The requirement of schools to offer career guidance has become more important since the Education Act 2011 enshrined this in law. As a consequence, many schools have increased the impact of their in-house career guidance tools.
However, teachers themselves have also taken on more of an consultancy role as students seek advice from those their teachers as well as professional career advisers.
This leaves some teachers uncertain about their role in the career development of students and how much they are expected to, and should, contribute in this area.
Relevant knowledge and experience
Teachers have knowledge and experience that can be passed on to students within the context of lessons, as well as in one-to-one informal conversations. In a class, context, then specific subject career advice can include highlighting what applications a subject has in the real world.
This allows pupils to see beyond the classroom and envisage scenarios where they may use the skills they’re using. So, for Geography, for example, a teacher can highlight in passing what careers utilise the data analysis methods they’re utilising in class.
Frequent mentions of real world applications and the benefit of transferable skills can be an effective indirect method of career guidance.
Schools can create connections with local businesses to offer students the opportunity to explore different workplaces on open days, and also invite parents to talk to classes about their careers and what skills and qualifications are needed to be successful in their roles.
Some subjects necessarily lend themselves more effectively to discussion of careers than others. While the real-world applications of chemistry, for instance, are numerous, fitting these into the context of careers can be difficult.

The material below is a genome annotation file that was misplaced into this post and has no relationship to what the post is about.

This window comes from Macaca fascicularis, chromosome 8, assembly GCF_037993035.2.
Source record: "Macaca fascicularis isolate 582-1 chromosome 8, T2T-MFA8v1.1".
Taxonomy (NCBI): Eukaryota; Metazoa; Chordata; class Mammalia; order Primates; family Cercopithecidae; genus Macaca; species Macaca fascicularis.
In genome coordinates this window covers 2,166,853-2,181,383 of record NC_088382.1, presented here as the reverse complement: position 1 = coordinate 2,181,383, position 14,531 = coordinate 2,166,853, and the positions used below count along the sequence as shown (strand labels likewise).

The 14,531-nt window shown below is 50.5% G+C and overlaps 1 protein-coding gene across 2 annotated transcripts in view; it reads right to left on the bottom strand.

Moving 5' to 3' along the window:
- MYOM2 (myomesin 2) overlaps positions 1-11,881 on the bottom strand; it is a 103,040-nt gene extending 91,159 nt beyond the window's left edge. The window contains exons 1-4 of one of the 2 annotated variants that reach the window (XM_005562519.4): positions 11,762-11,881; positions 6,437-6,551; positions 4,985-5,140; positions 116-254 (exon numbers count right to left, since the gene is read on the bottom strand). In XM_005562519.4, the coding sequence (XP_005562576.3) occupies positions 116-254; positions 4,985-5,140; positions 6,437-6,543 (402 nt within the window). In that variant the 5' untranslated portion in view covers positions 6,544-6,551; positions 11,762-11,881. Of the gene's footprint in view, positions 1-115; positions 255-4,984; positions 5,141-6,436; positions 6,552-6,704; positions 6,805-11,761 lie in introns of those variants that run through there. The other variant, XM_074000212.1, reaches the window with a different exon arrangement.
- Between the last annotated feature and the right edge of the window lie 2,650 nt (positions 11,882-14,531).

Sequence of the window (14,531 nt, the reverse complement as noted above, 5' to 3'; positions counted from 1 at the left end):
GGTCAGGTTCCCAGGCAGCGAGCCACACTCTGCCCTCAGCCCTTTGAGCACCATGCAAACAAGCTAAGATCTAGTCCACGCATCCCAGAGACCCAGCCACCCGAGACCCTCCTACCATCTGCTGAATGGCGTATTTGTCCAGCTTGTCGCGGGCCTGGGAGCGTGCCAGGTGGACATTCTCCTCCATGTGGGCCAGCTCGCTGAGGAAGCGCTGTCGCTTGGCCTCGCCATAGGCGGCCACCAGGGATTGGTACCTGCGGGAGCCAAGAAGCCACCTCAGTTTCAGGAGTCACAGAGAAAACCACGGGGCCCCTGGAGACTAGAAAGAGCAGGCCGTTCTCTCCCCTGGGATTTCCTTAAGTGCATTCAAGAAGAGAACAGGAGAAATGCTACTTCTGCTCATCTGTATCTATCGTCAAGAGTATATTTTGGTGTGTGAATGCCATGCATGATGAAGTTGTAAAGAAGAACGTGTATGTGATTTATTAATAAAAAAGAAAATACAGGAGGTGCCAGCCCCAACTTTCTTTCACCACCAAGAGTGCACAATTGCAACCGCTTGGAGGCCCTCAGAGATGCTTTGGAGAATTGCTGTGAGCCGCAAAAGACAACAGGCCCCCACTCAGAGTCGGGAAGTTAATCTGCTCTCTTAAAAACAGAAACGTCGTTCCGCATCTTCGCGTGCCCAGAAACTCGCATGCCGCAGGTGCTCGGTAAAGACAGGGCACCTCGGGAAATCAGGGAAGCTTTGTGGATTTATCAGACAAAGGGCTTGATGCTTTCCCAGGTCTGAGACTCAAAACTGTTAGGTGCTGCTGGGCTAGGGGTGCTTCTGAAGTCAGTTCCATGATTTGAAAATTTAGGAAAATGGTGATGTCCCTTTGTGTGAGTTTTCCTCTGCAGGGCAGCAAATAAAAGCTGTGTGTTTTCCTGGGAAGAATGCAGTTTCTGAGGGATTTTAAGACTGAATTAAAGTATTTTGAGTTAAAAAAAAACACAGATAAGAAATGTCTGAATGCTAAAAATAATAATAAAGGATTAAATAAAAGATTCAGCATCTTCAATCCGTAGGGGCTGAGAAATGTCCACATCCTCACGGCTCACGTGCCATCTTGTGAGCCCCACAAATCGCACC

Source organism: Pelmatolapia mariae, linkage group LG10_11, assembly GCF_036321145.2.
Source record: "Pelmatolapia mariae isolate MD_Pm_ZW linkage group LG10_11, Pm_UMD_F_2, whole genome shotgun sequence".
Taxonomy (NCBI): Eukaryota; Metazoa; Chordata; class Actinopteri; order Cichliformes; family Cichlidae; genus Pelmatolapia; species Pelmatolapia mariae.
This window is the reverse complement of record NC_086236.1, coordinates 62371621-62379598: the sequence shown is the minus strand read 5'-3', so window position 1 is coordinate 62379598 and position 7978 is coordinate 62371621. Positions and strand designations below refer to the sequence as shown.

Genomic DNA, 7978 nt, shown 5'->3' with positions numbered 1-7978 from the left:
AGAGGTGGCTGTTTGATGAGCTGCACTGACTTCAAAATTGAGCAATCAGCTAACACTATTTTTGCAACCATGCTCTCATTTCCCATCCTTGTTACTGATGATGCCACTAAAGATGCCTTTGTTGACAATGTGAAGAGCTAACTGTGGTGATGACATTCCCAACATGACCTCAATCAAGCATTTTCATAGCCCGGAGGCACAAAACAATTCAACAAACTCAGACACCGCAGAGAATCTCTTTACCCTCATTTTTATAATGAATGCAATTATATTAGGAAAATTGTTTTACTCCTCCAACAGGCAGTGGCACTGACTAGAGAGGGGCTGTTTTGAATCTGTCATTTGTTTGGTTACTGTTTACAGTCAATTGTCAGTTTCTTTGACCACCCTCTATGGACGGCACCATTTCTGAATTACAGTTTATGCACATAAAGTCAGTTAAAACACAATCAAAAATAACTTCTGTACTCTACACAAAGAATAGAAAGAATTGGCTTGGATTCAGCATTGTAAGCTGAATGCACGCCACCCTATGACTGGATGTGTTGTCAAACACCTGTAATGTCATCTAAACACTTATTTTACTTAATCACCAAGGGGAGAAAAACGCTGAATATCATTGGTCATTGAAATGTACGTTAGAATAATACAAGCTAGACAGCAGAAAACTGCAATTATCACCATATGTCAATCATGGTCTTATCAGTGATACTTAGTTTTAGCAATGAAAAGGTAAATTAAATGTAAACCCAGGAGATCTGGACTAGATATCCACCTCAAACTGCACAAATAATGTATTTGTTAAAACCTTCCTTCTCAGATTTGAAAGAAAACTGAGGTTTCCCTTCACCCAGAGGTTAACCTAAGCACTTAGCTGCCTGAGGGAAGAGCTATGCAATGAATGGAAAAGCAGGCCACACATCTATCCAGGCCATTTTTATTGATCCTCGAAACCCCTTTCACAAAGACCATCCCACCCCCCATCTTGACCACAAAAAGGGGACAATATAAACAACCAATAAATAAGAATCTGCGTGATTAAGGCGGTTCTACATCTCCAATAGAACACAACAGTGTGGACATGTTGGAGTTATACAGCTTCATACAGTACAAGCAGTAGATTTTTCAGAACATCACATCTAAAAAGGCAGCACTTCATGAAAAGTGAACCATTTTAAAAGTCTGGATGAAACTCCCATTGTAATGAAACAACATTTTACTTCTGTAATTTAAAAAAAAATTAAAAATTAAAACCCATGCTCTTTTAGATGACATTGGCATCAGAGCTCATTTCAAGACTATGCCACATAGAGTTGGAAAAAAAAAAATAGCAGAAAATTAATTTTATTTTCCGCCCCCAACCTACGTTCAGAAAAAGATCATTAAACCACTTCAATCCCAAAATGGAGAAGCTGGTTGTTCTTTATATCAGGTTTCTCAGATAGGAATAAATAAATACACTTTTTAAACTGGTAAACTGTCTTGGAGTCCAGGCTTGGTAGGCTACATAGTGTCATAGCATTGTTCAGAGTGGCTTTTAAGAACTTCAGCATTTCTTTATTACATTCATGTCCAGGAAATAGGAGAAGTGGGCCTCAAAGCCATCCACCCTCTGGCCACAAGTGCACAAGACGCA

Working context into lesson plans serves multiple purposes – signposting potential career paths is one, while locating the subject as useful in a wider framework can also increase student interest in it.
It’s important, too, for teachers to open their door to informal conversations from pupils. As someone who interacts with a pupil on a regular basis, a teacher is often the first port of call for students with subject-specific career questions.
This allows teachers to offer solicited advice, although they should be careful not to position themselves as a career guidance adviser. Instead, these roles are pastoral and should signpost students to relevant sources if they want to investigate career paths further.
However, keeping the lines of communication open and signalling to students that you, as their teacher, are willing to speak about the wider application of your subject is an excellent way of ensuring any interest remains ignited.
A whole-school approach to career guidance
No school should expect teachers to be a replacement for tailored career guidance. Nor should they be deemed responsible for shoehorning career advice into their classes simply to match the requirements of the Education Act 2011.
There should be a clear and school-wide rationale to career guidance delivery, although teachers can play their own part by embedding real-world applications into their lesson plans and by ensuring that pupils feel comfortable approaching them for advice.
A more detailed analysis on the teacher’s role within career guidance can be found in “Teaching and Careers: The role of school teachers in delivering career and employability learning”. This research was undertaken by University of Derby academics for Teach First in 2015.